US Acting Comptroller Of The Currency Urges to Update Frameworks for Bank Mergers

Michael J. Hsu

The time is ripe to rethink the frameworks used to analyze bank merger applications, according to Acting Comptroller of the Currency Michael J. Hsu.

“Without enhancements, there is an increased risk of approving mergers that diminish competition, hurt communities, or present systemic risks,” he said before the Brookings Institution. 

“On the other hand, imposing a moratorium on mergers would lock in the status quo and prevent mergers that could increase competition, serve communities better, and enhance industry resiliency,” he added.

On Monday, May 9, Aaron Klein, senior fellow in the Center on Regulation and Markets at Brookings, invited remarks from Hsu about the need to rethink large bank resolvability and industry resilience.

Ten years ago, in the wake of the financial crisis, Congress changed the way large banks could merge or be acquired, according to Klein. 

Today regulators have begun rethinking what considerations should guide evaluations of bank mergers in light of new competition from financial technology firms and credit unions, the increased consolidation of the industry and lessons learned in the aftermath of the financial crisis, consumer and community needs, and changes in the nature of banking, he said.

In his remarks, the Acting Comptroller said that bank mergers should serve communities, support financial stability and industry resilience, enhance competition, and enable diversity and dynamism of the banking industry. 

“Revisions to the bank merger framework would help to realize this goal,” he said.

Under the Bank Merger Act, the Department of Justice’s Antitrust Division (DOJ) and the appropriate federal banking agency have shared responsibility for assessing the competitiveness impact of a proposed merger, he said.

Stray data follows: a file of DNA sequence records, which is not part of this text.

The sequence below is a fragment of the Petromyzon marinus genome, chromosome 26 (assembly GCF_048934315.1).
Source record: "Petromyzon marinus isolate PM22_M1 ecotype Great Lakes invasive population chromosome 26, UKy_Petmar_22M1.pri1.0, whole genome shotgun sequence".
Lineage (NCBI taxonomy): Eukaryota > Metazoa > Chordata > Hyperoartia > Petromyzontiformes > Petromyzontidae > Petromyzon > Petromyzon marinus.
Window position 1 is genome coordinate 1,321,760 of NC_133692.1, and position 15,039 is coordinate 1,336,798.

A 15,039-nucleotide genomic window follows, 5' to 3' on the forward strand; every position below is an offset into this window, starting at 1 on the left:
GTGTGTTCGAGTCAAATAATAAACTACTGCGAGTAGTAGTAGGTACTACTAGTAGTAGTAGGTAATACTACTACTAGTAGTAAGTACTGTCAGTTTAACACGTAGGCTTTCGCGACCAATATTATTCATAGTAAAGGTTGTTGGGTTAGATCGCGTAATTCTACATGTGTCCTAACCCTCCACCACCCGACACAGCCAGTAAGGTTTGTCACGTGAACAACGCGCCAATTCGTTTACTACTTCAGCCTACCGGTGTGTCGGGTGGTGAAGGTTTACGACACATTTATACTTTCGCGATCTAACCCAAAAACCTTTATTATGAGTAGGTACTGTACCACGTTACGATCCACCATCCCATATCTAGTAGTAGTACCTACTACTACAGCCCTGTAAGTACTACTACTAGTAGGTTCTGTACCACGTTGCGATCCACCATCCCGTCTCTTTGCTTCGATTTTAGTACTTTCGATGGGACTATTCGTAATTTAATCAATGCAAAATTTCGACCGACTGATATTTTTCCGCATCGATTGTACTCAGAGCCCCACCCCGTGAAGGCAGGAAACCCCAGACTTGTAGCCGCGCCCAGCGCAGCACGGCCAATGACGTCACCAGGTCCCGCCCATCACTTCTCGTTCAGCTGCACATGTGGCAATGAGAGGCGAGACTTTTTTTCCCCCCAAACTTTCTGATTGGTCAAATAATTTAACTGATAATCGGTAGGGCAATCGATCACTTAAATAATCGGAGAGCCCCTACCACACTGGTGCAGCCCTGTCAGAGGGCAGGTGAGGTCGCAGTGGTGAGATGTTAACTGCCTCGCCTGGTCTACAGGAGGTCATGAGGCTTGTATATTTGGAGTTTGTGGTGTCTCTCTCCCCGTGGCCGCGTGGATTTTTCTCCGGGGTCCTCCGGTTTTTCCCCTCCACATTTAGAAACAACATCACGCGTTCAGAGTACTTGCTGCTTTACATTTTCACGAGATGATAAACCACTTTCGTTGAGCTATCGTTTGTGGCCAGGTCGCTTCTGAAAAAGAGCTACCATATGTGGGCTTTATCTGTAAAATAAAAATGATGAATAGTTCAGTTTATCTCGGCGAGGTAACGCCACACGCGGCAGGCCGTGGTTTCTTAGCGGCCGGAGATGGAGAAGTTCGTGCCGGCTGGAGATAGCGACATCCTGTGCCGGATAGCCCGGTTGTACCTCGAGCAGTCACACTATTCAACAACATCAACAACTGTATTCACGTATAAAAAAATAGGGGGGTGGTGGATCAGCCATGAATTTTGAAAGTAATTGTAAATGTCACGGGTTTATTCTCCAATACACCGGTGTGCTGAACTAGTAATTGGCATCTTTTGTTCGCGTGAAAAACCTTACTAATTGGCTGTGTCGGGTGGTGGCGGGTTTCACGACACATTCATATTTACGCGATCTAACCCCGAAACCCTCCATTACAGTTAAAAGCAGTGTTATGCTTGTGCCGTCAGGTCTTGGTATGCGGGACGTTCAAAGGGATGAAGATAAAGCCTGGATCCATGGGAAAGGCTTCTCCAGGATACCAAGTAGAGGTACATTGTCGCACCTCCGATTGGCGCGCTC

The Acting Comptroller said that DOJ’s recent request for public comment clearly signals a desire to update its guidelines and analytical framework. OCC staff has been engaging with DOJ staff, as well as staff of other federal agencies, on this.

Hsu said that in healthy mergers, the acquiring bank can improve the risk management and controls of the target bank, and ensure that the integration of systems, processes, and people is executed in a timely manner as planned, and the business model unfolds as projected. 

“Such cases are win-win: Communities are better served, and the resulting institution is more safe and sound than the two banks individually,” he said.

Bank supervisors are generally well-positioned to assess whether the financial and managerial resources of the acquiring bank are capable of executing a merger effectively and efficiently, he said. 

“I do not see a need at this time for significant changes in how supervisors assess this prong,” he said. 

With that stated, too-big-to-manage is a risk with mergers, especially for banks engaged in serial acquisitions, he said. 

A review of institutions that grew through multiple mergers could reveal 11 additional factors for supervisors to consider when assessing banks’ financial and managerial resources, he added.

The Acting Comptroller does not think the statutory prongs of competitiveness, safety and soundness, meeting community needs, and financial stability need to be revisited. 

“Rather, the modes of analysis used by regulators to apply these factors need to be improved. My sense is that the degree and nature of change required varies by prong,” he said.